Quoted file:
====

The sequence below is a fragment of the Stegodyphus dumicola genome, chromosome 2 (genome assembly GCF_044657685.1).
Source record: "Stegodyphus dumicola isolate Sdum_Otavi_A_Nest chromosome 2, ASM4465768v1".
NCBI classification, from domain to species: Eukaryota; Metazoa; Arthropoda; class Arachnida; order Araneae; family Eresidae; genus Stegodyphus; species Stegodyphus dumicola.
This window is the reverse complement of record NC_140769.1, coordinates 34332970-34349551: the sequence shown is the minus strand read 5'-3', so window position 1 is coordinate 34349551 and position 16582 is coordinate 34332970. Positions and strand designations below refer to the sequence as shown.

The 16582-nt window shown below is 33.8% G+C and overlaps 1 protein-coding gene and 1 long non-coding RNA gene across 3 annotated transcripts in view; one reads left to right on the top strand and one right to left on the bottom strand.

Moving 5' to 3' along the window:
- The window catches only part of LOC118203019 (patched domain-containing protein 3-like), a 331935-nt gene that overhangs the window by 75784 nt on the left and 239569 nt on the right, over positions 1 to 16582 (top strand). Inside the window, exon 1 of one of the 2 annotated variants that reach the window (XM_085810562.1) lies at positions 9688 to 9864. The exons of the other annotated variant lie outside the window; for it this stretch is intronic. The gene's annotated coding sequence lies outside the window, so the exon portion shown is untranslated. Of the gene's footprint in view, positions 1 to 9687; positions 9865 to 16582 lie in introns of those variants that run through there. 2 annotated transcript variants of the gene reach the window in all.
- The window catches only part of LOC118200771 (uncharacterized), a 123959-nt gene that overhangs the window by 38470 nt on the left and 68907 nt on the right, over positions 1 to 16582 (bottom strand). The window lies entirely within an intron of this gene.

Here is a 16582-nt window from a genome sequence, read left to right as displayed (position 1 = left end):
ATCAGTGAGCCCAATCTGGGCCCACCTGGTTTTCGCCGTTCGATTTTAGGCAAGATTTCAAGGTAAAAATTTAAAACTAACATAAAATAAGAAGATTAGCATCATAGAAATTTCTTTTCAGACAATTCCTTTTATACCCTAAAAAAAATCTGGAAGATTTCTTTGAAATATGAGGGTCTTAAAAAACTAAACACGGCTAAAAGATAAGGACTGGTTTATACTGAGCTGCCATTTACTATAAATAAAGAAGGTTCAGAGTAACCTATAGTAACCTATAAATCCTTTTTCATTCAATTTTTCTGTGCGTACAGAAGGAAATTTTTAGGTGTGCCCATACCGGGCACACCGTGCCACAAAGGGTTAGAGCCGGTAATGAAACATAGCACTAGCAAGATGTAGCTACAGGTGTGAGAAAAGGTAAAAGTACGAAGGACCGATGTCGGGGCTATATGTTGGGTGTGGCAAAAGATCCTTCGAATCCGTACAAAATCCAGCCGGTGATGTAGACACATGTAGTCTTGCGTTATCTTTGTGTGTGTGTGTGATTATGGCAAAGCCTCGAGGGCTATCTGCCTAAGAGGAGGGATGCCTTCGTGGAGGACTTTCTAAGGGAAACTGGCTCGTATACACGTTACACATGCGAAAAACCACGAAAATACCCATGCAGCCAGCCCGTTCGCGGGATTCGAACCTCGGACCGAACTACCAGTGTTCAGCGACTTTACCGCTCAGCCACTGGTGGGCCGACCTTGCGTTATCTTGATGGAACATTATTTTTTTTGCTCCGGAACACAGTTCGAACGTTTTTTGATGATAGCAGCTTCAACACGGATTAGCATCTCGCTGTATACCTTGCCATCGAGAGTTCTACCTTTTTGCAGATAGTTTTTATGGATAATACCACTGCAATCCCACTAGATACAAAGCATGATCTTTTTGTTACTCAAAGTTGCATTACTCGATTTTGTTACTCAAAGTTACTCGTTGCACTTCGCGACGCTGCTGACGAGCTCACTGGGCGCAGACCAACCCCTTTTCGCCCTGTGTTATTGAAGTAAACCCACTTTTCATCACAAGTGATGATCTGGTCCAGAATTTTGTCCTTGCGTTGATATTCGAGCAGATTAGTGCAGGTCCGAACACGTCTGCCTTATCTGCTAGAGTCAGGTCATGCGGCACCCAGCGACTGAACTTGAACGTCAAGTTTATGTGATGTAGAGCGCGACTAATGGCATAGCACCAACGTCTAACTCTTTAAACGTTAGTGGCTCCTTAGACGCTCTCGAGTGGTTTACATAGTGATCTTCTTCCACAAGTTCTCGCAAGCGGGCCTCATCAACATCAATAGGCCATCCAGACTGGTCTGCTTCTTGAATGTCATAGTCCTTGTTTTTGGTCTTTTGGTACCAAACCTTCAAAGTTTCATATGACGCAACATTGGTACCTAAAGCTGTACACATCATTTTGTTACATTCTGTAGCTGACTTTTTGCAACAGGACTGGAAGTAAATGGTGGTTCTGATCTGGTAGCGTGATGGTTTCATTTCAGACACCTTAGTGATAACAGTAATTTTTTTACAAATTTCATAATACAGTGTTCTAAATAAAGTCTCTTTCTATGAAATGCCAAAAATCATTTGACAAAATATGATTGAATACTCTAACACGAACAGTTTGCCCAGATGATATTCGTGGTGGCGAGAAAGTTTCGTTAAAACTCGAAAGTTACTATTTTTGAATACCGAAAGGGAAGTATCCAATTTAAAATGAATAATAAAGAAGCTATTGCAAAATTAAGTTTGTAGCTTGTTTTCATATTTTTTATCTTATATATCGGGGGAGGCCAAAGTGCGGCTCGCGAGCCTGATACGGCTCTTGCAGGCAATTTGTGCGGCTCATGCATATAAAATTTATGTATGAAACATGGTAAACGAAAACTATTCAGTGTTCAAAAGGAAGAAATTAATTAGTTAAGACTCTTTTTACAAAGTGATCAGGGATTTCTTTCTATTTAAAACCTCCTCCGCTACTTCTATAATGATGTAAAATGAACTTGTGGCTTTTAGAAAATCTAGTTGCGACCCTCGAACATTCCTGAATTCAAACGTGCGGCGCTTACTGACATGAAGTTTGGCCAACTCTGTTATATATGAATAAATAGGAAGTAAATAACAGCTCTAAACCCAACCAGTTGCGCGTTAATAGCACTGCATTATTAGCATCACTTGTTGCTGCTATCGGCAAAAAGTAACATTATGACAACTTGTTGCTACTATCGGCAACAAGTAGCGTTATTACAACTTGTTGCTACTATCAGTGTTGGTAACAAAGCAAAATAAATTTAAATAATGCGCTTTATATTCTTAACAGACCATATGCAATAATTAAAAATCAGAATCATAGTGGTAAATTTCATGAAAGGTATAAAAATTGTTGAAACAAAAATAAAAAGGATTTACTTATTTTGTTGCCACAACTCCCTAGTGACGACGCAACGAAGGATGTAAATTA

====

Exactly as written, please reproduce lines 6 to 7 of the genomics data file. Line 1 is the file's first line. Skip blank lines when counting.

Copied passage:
Moving 5' to 3' along the window:
- The window catches only part of LOC118203019 (patched domain-containing protein 3-like), a 331935-nt gene that overhangs the window by 75784 nt on the left and 239569 nt on the right, over positions 1 to 16582 (top strand). Inside the window, exon 1 of one of the 2 annotated variants that reach the window (XM_085810562.1) lies at positions 9688 to 9864. The exons of the other annotated variant lie outside the window; for it this stretch is intronic. The gene's annotated coding sequence lies outside the window, so the exon portion shown is untranslated. Of the gene's footprint in view, positions 1 to 9687; positions 9865 to 16582 lie in introns of those variants that run through there. 2 annotated transcript variants of the gene reach the window in all.